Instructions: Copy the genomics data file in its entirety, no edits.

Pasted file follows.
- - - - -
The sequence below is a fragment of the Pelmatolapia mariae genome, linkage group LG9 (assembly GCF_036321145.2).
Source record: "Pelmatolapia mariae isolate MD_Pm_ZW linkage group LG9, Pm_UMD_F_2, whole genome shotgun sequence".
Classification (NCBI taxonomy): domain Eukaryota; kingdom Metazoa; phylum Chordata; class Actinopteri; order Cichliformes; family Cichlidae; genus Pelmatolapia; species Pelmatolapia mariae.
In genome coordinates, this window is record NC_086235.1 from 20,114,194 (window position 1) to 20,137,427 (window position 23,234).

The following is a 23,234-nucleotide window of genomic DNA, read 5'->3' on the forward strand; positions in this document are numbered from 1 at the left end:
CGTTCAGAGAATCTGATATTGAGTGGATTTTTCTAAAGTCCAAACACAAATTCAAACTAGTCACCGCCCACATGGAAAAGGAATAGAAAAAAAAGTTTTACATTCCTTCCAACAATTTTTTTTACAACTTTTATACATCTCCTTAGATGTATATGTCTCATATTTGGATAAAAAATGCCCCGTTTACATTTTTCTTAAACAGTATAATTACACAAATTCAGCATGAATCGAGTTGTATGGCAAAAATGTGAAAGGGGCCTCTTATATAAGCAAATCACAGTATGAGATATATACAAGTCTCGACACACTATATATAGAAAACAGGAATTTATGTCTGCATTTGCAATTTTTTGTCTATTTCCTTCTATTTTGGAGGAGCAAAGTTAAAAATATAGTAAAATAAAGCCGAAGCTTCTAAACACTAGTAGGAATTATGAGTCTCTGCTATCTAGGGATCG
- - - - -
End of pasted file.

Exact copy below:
The sequence below is a fragment of the Pelmatolapia mariae genome, linkage group LG9 (assembly GCF_036321145.2).
Source record: "Pelmatolapia mariae isolate MD_Pm_ZW linkage group LG9, Pm_UMD_F_2, whole genome shotgun sequence".
Classification (NCBI taxonomy): domain Eukaryota; kingdom Metazoa; phylum Chordata; class Actinopteri; order Cichliformes; family Cichlidae; genus Pelmatolapia; species Pelmatolapia mariae.
In genome coordinates, this window is record NC_086235.1 from 20,114,194 (window position 1) to 20,137,427 (window position 23,234).

The following is a 23,234-nucleotide window of genomic DNA, read 5'->3' on the forward strand; positions in this document are numbered from 1 at the left end:
CGTTCAGAGAATCTGATATTGAGTGGATTTTTCTAAAGTCCAAACACAAATTCAAACTAGTCACCGCCCACATGGAAAAGGAATAGAAAAAAAAGTTTTACATTCCTTCCAACAATTTTTTTTACAACTTTTATACATCTCCTTAGATGTATATGTCTCATATTTGGATAAAAAATGCCCCGTTTACATTTTTCTTAAACAGTATAATTACACAAATTCAGCATGAATCGAGTTGTATGGCAAAAATGTGAAAGGGGCCTCTTATATAAGCAAATCACAGTATGAGATATATACAAGTCTCGACACACTATATATAGAAAACAGGAATTTATGTCTGCATTTGCAATTTTTTGTCTATTTCCTTCTATTTTGGAGGAGCAAAGTTAAAAATATAGTAAAATAAAGCCGAAGCTTCTAAACACTAGTAGGAATTATGAGTCTCTGCTATCTAGGGATCG